Those counting on members of the 2016 NBA draft class to become significant fantasy contributors right away are setting themselves up for disappointment.

Though Karl-Anthony Towns finished as the seventh-ranked player in eight-category leagues this past year, he’s a fantasy unicorn. In 2014-15, no rookie finished among the top 60. The prior year, Michael Carter-Williams was the highest-ranked freshman at 47.

In other words, fantasy owners shouldn’t reach on the likes of Ben Simmons, Brandon Ingram or the other members of the 2016 draft class with a first- or second-round pick. After the first few rounds, though, the following rookies will become intriguing values. 

Ben Simmons, Philadelphia 76ers

If any rookie is going to make a Towns-sized fantasy impact in his first year, it’ll be Ben Simmons. The 6-foot-10, 240-pound point forward only further clogs Philadelphia’s frontcourt, but it appears as though the Sixers aren’t shying away from taking advantage of his unique skill set.

“The NBA is becoming more and more positionless,” a Sixers source told ESPN.com’s Chad Ford prior to the draft. “We’re going to try to take advantage of that with Ben. He can play everywhere, but he’s special when the ball is in his hands. We want him to be special.”

Given the Sixers’ lack of a league-average point guard, it appears as though they’re planning on utilizing him in the same way Milwaukee did with Giannis Antetokounmpo this past season. He likely won’t make a huge impact as a three-point shooter, but Simmons could post averages comparable to what Michael Carter-Williams did during his rookie campaign (16.7 points, 6.3 assists, 6.2 rebounds). 

Brandon Ingram, Los Angeles Lakers

Though Brandon Ingram would have undoubtedly liked to be selected No. 1 overall, he’ll slide into an ideal situation with the Los Angeles Lakers. With Kobe Bryant now busy filming Ghostbusters commercials, the Lakers are in desperate need of a new face of the franchise, and Ingram’s 20-point-per-game scoring potential makes him the most likely candidate.

Ingram may struggle to get his shot off at first, seeing as he weighs about 155 pounds soaking wet, but as he adds muscle to his string-bean frame, he’ll only grow more potent as a scorer. Though the Kevin Durant comparisons are overblown with him, it’s worth noting that the 2013-14 league MVP did average 20.3 points on 17.1 shot attempts per game as a rookie. Seeing as the Lakers need to replace Bryant’s 16.9 shots per game, Ingram could be in line for similar production.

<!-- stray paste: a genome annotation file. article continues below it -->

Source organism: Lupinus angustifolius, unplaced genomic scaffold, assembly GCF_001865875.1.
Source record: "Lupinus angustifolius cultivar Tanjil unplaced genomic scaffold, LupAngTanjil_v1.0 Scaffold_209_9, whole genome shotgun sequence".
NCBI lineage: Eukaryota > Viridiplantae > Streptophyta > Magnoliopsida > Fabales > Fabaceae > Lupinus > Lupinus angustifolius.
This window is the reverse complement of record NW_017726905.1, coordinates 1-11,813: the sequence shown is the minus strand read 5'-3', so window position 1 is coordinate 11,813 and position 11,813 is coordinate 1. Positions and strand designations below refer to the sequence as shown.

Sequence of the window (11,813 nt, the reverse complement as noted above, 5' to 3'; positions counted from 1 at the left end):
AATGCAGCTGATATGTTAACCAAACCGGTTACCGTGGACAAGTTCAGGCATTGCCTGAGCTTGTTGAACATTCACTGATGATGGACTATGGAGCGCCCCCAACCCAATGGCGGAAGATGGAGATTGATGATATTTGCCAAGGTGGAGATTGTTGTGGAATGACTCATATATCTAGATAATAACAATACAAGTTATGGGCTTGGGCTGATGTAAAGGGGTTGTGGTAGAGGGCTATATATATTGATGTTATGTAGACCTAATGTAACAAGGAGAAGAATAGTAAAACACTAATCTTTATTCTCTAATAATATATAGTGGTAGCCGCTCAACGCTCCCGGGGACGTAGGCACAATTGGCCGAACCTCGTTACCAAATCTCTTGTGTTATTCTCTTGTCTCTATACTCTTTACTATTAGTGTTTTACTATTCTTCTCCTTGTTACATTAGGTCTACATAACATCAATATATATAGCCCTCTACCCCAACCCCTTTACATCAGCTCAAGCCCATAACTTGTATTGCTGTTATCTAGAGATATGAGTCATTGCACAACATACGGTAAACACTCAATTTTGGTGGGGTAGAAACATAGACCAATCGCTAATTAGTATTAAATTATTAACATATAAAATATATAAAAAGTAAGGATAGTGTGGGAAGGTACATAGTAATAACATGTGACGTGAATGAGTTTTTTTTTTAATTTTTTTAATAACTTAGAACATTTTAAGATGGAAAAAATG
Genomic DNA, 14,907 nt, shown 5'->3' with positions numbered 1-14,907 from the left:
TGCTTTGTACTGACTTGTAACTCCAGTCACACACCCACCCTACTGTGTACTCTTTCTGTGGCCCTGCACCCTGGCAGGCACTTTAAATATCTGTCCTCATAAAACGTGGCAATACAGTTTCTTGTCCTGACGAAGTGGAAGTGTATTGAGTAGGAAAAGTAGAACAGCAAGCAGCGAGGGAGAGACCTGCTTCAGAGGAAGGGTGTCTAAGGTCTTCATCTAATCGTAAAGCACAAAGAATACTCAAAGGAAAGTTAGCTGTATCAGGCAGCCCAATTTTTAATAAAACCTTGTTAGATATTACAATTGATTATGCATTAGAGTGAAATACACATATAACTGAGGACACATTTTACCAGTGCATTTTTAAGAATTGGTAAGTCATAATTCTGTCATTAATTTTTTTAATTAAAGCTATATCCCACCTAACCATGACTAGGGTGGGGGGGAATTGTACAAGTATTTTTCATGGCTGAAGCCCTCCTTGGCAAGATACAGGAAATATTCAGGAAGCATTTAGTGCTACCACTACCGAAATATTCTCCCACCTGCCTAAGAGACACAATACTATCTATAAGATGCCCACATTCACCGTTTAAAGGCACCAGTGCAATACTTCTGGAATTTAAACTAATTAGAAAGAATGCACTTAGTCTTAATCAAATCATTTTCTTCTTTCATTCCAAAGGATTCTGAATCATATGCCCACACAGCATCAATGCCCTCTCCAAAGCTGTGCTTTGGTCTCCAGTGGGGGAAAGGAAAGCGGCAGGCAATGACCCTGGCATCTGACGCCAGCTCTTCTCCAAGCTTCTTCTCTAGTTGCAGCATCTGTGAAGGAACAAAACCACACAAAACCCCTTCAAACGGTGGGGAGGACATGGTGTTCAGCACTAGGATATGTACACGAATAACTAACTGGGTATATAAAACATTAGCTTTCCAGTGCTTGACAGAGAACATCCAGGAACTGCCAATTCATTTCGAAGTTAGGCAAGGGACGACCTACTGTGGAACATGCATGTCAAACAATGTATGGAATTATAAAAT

Fantasy owners should keep their expectations for Ingram relatively in check, particularly at first, but he should at least be able to make significant contributions as a scorer and three-point shooter right away. As he bulks up, rebounding, shot-blocking and steals should eventually come along, too. 

Kris Dunn, Minnesota Timberwolves

Given Ricky Rubio’s presence on the roster, the Minnesota Timberwolves’ selection of Providence point guard Kris Dunn at No. 5 overall may have come as somewhat of a surprise. While the Wolves might not be planning on building around both Rubio and Dunn long term, they believe the two can complement one another for now.

“I think they have good size, they have good toughness,” head coach Tom Thibodeau told reporters after the draft. “I think you’re seeing that more and more now, two point guards on the floor. Both are capable of playing off each other.”

Rubio may not be long for Minnesota, though, as The Vertical’s Adrian Wojnarowski reported the Wolves had “been shopping” Rubio “throughout the week,” adding, “His future in Minnesota is likely coming to an end.” If they do flip Rubio prior to opening night, Dunn could be in line for a massive role right out of the gate, making him someone to monitor over the next few months.

Oklahoma Sooners guard Buddy Hield (#24) looks to pass to Oklahoma Sooners forward Ryan Spangler (#00) during the Big 12 college basketball game between the TCU Horned Frogs and the Oklahoma Sooners at Ed and Rae Schollmaier Arena in Fort Worth, Texas. Oklahoma won the game 75-67. (Photo by Matthew Visinsky/Icon Sportswire)

Photo by Matthew Visinsky/Icon Sportswire

Buddy Hield, New Orleans Pelicans

Assuming the New Orleans Pelicans don’t re-sign Eric Gordon in free agency, No. 6 overall pick Buddy Hield projects to replace him as their starting 2-guard. As FanSided’s Ian Levy noted, the Pelicans are in desperate need of his three-point shooting ability: